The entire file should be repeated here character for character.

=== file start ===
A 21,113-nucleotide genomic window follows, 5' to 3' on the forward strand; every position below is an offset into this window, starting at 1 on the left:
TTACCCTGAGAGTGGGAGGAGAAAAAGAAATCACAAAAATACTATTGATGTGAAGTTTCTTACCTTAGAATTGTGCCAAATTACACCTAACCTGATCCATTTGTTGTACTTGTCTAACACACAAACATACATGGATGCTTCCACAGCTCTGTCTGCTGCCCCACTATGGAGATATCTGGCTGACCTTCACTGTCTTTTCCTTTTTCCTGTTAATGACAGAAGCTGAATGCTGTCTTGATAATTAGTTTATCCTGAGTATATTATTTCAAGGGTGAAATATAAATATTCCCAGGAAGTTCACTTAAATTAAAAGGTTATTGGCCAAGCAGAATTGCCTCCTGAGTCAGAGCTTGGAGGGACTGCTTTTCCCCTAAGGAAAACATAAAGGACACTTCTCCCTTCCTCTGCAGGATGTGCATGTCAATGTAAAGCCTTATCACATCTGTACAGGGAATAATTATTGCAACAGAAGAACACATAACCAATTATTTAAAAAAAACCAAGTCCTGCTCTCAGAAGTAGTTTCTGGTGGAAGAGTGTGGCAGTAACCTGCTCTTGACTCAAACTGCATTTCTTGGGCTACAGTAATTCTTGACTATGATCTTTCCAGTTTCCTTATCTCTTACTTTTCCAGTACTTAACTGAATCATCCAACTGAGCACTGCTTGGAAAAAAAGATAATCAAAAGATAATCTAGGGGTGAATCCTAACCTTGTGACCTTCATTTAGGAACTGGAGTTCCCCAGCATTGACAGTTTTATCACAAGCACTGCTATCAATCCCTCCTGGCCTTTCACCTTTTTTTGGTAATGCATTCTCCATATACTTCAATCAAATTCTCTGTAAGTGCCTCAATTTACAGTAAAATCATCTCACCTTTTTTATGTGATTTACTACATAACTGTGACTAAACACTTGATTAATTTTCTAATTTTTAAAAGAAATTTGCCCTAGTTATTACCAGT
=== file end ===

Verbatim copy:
A 21,113-nucleotide genomic window follows, 5' to 3' on the forward strand; every position below is an offset into this window, starting at 1 on the left:
TTACCCTGAGAGTGGGAGGAGAAAAAGAAATCACAAAAATACTATTGATGTGAAGTTTCTTACCTTAGAATTGTGCCAAATTACACCTAACCTGATCCATTTGTTGTACTTGTCTAACACACAAACATACATGGATGCTTCCACAGCTCTGTCTGCTGCCCCACTATGGAGATATCTGGCTGACCTTCACTGTCTTTTCCTTTTTCCTGTTAATGACAGAAGCTGAATGCTGTCTTGATAATTAGTTTATCCTGAGTATATTATTTCAAGGGTGAAATATAAATATTCCCAGGAAGTTCACTTAAATTAAAAGGTTATTGGCCAAGCAGAATTGCCTCCTGAGTCAGAGCTTGGAGGGACTGCTTTTCCCCTAAGGAAAACATAAAGGACACTTCTCCCTTCCTCTGCAGGATGTGCATGTCAATGTAAAGCCTTATCACATCTGTACAGGGAATAATTATTGCAACAGAAGAACACATAACCAATTATTTAAAAAAAACCAAGTCCTGCTCTCAGAAGTAGTTTCTGGTGGAAGAGTGTGGCAGTAACCTGCTCTTGACTCAAACTGCATTTCTTGGGCTACAGTAATTCTTGACTATGATCTTTCCAGTTTCCTTATCTCTTACTTTTCCAGTACTTAACTGAATCATCCAACTGAGCACTGCTTGGAAAAAAAGATAATCAAAAGATAATCTAGGGGTGAATCCTAACCTTGTGACCTTCATTTAGGAACTGGAGTTCCCCAGCATTGACAGTTTTATCACAAGCACTGCTATCAATCCCTCCTGGCCTTTCACCTTTTTTTGGTAATGCATTCTCCATATACTTCAATCAAATTCTCTGTAAGTGCCTCAATTTACAGTAAAATCATCTCACCTTTTTTATGTGATTTACTACATAACTGTGACTAAACACTTGATTAATTTTCTAATTTTTAAAAGAAATTTGCCCTAGTTATTACCAGT